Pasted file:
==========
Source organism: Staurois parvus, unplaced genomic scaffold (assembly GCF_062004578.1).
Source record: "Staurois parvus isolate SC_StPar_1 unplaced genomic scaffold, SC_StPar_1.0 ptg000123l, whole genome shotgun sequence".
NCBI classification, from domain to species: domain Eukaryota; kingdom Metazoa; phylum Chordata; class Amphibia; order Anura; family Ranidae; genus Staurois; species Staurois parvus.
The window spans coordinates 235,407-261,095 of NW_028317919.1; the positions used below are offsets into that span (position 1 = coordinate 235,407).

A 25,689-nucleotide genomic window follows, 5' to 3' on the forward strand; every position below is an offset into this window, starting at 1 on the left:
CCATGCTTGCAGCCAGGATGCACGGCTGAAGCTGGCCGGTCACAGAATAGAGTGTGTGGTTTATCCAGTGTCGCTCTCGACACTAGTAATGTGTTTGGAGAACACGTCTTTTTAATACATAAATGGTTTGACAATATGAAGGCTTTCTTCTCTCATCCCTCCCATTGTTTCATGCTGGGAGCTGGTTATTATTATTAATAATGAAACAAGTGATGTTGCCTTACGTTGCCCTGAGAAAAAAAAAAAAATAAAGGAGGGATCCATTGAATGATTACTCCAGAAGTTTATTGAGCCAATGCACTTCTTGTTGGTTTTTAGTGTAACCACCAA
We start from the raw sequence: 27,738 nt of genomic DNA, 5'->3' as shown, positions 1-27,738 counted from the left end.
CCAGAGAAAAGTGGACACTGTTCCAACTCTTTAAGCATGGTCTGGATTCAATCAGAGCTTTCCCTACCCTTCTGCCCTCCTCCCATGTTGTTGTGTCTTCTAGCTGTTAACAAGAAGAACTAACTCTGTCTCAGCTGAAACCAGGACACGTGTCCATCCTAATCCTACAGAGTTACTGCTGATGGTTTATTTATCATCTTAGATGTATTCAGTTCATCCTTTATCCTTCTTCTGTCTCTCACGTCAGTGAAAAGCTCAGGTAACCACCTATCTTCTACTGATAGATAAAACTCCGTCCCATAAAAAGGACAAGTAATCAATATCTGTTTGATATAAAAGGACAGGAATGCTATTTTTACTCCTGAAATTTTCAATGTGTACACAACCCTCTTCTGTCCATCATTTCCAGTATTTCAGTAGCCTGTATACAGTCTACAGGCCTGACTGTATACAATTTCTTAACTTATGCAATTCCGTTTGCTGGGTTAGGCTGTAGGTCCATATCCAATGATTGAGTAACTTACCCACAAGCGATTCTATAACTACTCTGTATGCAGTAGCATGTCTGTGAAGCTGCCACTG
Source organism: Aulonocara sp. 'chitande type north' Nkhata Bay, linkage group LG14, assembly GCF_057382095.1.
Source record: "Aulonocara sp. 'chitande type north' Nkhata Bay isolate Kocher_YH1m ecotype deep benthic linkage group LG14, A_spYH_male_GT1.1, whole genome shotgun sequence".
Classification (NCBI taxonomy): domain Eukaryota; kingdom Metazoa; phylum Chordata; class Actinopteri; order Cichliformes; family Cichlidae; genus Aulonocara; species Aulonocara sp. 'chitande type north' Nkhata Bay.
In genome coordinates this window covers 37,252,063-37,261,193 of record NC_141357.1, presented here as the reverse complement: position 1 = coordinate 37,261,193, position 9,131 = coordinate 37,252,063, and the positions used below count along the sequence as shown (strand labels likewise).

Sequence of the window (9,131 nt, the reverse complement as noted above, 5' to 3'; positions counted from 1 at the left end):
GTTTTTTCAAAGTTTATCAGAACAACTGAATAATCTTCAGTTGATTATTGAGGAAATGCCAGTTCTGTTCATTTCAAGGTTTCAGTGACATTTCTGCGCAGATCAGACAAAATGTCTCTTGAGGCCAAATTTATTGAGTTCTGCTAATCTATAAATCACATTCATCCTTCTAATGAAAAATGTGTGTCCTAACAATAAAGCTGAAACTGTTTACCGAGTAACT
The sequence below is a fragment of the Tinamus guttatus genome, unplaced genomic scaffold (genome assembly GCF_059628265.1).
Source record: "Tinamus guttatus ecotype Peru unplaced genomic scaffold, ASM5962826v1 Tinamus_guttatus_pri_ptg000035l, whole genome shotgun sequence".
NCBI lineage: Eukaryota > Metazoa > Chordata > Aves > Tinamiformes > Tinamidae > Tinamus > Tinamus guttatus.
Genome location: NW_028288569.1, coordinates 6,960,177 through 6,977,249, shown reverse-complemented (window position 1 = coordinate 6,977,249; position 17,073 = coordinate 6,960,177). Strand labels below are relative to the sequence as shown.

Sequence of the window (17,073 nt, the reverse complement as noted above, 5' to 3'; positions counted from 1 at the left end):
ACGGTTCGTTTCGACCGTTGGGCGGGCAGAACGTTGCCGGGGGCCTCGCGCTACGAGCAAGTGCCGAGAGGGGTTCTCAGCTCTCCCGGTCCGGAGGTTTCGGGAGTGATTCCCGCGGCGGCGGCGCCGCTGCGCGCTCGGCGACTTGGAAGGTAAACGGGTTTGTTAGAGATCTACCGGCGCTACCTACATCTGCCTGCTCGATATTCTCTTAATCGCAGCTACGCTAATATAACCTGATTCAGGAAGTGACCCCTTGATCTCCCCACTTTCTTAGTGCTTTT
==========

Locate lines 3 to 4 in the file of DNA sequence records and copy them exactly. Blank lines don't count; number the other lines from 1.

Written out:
NCBI classification, from domain to species: domain Eukaryota; kingdom Metazoa; phylum Chordata; class Amphibia; order Anura; family Ranidae; genus Staurois; species Staurois parvus.
The window spans coordinates 235,407-261,095 of NW_028317919.1; the positions used below are offsets into that span (position 1 = coordinate 235,407).